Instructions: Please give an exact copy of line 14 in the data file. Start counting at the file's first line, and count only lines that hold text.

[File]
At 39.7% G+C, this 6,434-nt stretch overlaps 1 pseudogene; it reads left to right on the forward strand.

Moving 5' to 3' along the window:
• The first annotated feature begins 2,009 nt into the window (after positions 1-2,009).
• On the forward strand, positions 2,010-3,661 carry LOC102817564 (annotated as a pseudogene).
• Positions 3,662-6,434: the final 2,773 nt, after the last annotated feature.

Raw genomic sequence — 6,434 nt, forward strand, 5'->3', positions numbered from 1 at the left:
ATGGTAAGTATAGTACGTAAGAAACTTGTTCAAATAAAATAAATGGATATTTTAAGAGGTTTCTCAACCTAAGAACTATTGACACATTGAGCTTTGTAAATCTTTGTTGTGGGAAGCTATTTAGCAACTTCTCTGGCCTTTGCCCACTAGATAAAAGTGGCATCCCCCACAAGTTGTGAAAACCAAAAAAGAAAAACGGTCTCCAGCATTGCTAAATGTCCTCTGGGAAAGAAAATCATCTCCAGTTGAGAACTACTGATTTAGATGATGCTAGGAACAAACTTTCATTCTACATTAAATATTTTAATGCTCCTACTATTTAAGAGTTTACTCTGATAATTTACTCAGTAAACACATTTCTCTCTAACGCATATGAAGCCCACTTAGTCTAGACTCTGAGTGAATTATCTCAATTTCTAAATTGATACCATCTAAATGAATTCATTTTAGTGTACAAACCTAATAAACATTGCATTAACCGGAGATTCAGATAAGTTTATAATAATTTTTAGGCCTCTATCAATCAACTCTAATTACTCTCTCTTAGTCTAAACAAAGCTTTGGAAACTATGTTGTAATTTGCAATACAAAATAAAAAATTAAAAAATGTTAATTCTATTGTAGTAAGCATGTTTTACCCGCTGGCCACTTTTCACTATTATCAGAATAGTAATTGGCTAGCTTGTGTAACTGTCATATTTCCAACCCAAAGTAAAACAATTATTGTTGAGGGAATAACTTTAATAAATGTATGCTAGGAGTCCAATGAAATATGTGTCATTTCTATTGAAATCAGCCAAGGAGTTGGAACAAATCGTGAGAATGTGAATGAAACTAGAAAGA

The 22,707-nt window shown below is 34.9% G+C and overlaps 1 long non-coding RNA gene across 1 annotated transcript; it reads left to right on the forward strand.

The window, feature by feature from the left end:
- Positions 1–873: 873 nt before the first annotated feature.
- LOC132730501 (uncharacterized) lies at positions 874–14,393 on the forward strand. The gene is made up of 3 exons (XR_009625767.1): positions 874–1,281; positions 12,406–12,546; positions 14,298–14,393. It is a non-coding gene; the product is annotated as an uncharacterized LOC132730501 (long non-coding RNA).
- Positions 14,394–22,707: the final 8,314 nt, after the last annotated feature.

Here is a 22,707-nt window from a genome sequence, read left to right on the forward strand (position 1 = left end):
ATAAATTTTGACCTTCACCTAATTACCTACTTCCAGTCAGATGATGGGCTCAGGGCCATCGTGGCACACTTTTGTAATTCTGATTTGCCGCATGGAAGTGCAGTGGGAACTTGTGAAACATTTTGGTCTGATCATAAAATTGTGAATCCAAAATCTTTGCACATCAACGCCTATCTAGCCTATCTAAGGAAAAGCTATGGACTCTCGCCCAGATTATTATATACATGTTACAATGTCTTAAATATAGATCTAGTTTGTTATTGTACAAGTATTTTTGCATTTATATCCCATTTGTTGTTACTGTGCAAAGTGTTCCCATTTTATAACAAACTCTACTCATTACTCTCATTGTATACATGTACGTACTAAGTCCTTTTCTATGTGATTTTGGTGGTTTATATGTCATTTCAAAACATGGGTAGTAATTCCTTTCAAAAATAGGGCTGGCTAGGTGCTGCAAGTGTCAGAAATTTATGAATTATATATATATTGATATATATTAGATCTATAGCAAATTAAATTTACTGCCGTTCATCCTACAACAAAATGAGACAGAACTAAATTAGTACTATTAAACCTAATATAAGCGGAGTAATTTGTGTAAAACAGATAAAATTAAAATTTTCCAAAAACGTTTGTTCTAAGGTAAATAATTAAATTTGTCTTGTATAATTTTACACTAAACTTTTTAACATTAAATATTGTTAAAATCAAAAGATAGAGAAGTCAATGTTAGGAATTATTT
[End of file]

ATAAATTTTGACCTTCACCTAATTACCTACTTCCAGTCAGATGATGGGCTCAGGGCCATCGTGGCACACTTTTGTAATTCTGATTTGCCGCATGGAAGTGCAGTGGGAACTTGTGAAACATTTTGGTCTGATCATAAAATTGTGAATCCAAAATCTTTGCACATCAACGCCTATCTAGCCTATCTAAGGAAAAGCTATGGACTCTCGCCCAGATTATTATATACATGTTACAATGTCTTAAATATAGATCTAGTTTGTTATTGTACAAGTATTTTTGCATTTATATCCCATTTGTTGTTACTGTGCAAAGTGTTCCCATTTTATAACAAACTCTACTCATTACTCTCATTGTATACATGTACGTACTAAGTCCTTTTCTATGTGATTTTGGTGGTTTATATGTCATTTCAAAACATGGGTAGTAATTCCTTTCAAAAATAGGGCTGGCTAGGTGCTGCAAGTGTCAGAAATTTATGAATTATATATATATTGATATATATTAGATCTATAGCAAATTAAATTTACTGCCGTTCATCCTACAACAAAATGAGACAGAACTAAATTAGTACTATTAAACCTAATATAAGCGGAGTAATTTGTGTAAAACAGATAAAATTAAAATTTTCCAAAAACGTTTGTTCTAAGGTAAATAATTAAATTTGTCTTGTATAATTTTACACTAAACTTTTTAACATTAAATATTGTTAAAATCAAAAGATAGAGAAGTCAATGTTAGGAATTATTT